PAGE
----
Comic Book Brain

Batman Returns 1992

Tim Burton directed sequel to his 1989 Batman film.

Michelle Pfeiffer Catwoman

The Tashen Marvel Comics Book Library

Screenplay by Daniel Waters

Starring Michelle Pfeiffer, Michael Keaton, Christopher Walken and Danny DeVito.

Released June 19, 1992

Production budget: $80 million

Gross worldwide earnings: $266,822,354

Earnings: American domestic market $162,831,698 + Foreign market $103,990,656. Only Disney's Aladdin and Home Alone 2: Lost in New York made more money in 1992. Source: Boxofficemojo

Batman Returns Review

Tim Burton's sequel to his huge hit of Batman (which was the #2 highest earning film around the world for 1989, making $411 million), came in as a slightly different kind of movie, and placed as #6 for the highest earning film of 1992 (with $266 million worldwide). (Note: these gross totals reflect that the average movie ticket price in 1992 was only $4.15.)

Burton's Batman II is arguably a much darker film, with a much more obsessive attention to art director spectacle (a peculiar Tim Burton dilemma haunting most of his films) than the first film, which was a sleeker, easier to follow adventure film with all of the mental anxiety shared between Jack Nicholson's Joker, and to a lesser extent, the Michael Keaton Bruce Wayne/Batman). The story in Batman Returns goes further down that road, stuffing the tale with more villain characters with major mental issues, setting a standard that was followed in the also over-stuffed Batman 3 (Batman Forever) and Batman 4 (Batman and Robin) films. (Batman and Robin, though, drops the mental obsession angle concerning Batman, with George Clooney essentially playing 'Bat-Dad,' and his character is probably the most mentally healthy person in the cast, a far cry from Michael Keaton's "almost crazy" Batman of the first film.)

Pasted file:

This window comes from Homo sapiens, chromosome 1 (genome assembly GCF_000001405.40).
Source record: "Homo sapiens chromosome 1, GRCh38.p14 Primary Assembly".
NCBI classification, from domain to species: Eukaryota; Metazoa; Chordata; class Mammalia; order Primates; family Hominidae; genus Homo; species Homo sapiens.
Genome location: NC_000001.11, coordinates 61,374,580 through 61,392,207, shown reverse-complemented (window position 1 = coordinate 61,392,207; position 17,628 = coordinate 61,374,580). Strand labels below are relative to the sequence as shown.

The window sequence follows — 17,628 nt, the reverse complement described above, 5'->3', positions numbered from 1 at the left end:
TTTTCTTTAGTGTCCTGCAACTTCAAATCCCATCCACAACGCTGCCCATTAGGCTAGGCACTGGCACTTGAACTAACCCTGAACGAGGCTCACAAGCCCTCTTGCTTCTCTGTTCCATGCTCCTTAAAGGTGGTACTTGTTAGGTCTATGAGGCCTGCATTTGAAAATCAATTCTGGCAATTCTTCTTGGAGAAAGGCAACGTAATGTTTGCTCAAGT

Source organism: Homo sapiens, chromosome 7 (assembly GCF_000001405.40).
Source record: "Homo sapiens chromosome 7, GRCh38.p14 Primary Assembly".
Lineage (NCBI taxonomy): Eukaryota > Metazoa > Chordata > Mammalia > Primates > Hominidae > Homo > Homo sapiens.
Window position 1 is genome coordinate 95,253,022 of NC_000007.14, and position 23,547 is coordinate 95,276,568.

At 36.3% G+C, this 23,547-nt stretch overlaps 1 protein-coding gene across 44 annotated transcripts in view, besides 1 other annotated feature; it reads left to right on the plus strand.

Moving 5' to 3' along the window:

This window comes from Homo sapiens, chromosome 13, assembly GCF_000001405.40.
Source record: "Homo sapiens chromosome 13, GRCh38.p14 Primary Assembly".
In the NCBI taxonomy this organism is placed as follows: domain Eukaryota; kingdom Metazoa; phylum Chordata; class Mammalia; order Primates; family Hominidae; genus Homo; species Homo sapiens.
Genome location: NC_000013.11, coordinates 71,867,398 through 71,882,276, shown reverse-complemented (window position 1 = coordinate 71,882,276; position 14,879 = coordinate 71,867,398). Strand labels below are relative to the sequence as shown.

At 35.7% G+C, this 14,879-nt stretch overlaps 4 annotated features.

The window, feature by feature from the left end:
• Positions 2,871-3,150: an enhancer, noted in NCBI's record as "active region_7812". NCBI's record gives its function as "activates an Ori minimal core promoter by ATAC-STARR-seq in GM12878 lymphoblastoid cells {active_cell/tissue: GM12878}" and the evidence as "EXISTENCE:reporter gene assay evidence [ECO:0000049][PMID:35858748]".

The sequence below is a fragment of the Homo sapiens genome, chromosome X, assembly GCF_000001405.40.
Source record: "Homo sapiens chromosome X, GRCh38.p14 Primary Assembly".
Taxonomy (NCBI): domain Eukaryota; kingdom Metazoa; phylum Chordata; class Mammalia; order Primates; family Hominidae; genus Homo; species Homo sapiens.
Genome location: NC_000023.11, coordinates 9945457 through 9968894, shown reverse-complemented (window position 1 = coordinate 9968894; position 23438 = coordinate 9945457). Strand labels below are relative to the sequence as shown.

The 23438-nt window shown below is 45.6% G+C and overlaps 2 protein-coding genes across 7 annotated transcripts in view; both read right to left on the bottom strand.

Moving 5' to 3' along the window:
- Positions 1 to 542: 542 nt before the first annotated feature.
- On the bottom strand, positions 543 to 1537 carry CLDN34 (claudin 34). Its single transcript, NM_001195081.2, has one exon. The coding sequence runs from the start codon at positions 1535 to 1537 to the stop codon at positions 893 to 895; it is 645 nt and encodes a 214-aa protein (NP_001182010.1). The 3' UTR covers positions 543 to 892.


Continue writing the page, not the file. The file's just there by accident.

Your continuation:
Batman Returns' Villains

Despite cramming the screen with characters, Burton makes sure to give Michelle Pfeiffer (Catwoman), Danny DeVito (Penguin) and Christopher Walken (Max Shreck) solo turns before the camera, sans Batman, so that we can learn about them and have some sort of reaction to each of them. Daniel Waters' screenplay steers us toward general sympathy for the Cat and Penguin, but none for the brutally cruel Max Shreck.

Burton uses the comic book adventure story to present a satiric take on American election culture (with DeVito's Penguin running for mayor of Gotham) and for the most part, Burton uses this odd angle as a way to darken the tale even further, because his two sympathetic villains (Catwoman and Penguin) are both portrayed as victims to the short-comings and mercilessness of the Gotham society we see in action as Penguin's campaign goes through its paces.

In this way, Catwoman, Penguin and Batman are more or less on one side in the morality of the story, and Max Shreck is on the other side. Burton does allow one redeeming character trait to be extended to Shreck, which is a soft and caring attitude toward his son, but otherwise, Shreck is a ruthlessly brutal businessman with no regard for human life.

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